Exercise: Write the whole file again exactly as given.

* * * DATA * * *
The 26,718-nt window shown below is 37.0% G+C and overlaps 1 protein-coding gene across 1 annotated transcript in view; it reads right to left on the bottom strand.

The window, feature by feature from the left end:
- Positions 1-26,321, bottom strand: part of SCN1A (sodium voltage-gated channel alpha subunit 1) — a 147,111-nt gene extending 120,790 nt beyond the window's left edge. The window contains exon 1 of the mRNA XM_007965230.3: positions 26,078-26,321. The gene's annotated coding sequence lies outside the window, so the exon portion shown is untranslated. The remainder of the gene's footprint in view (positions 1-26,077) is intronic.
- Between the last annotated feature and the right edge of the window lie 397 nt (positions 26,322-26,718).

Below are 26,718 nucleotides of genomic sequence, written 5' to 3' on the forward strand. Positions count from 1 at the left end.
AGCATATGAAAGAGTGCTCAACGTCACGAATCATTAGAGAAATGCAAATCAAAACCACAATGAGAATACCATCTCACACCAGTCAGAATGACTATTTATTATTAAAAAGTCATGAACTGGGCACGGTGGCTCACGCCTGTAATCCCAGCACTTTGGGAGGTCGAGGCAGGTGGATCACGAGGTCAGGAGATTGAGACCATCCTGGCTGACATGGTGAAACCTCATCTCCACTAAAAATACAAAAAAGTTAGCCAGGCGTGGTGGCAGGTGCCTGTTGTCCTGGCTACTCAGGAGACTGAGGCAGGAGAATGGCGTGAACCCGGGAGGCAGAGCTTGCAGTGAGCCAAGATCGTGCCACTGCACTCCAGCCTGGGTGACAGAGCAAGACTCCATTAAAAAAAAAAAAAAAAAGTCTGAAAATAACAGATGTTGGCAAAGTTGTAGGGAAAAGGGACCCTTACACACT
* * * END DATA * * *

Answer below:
The 26,718-nt window shown below is 37.0% G+C and overlaps 1 protein-coding gene across 1 annotated transcript in view; it reads right to left on the bottom strand.

The window, feature by feature from the left end:
- Positions 1-26,321, bottom strand: part of SCN1A (sodium voltage-gated channel alpha subunit 1) — a 147,111-nt gene extending 120,790 nt beyond the window's left edge. The window contains exon 1 of the mRNA XM_007965230.3: positions 26,078-26,321. The gene's annotated coding sequence lies outside the window, so the exon portion shown is untranslated. The remainder of the gene's footprint in view (positions 1-26,077) is intronic.
- Between the last annotated feature and the right edge of the window lie 397 nt (positions 26,322-26,718).

Below are 26,718 nucleotides of genomic sequence, written 5' to 3' on the forward strand. Positions count from 1 at the left end.
AGCATATGAAAGAGTGCTCAACGTCACGAATCATTAGAGAAATGCAAATCAAAACCACAATGAGAATACCATCTCACACCAGTCAGAATGACTATTTATTATTAAAAAGTCATGAACTGGGCACGGTGGCTCACGCCTGTAATCCCAGCACTTTGGGAGGTCGAGGCAGGTGGATCACGAGGTCAGGAGATTGAGACCATCCTGGCTGACATGGTGAAACCTCATCTCCACTAAAAATACAAAAAAGTTAGCCAGGCGTGGTGGCAGGTGCCTGTTGTCCTGGCTACTCAGGAGACTGAGGCAGGAGAATGGCGTGAACCCGGGAGGCAGAGCTTGCAGTGAGCCAAGATCGTGCCACTGCACTCCAGCCTGGGTGACAGAGCAAGACTCCATTAAAAAAAAAAAAAAAAAGTCTGAAAATAACAGATGTTGGCAAAGTTGTAGGGAAAAGGGACCCTTACACACT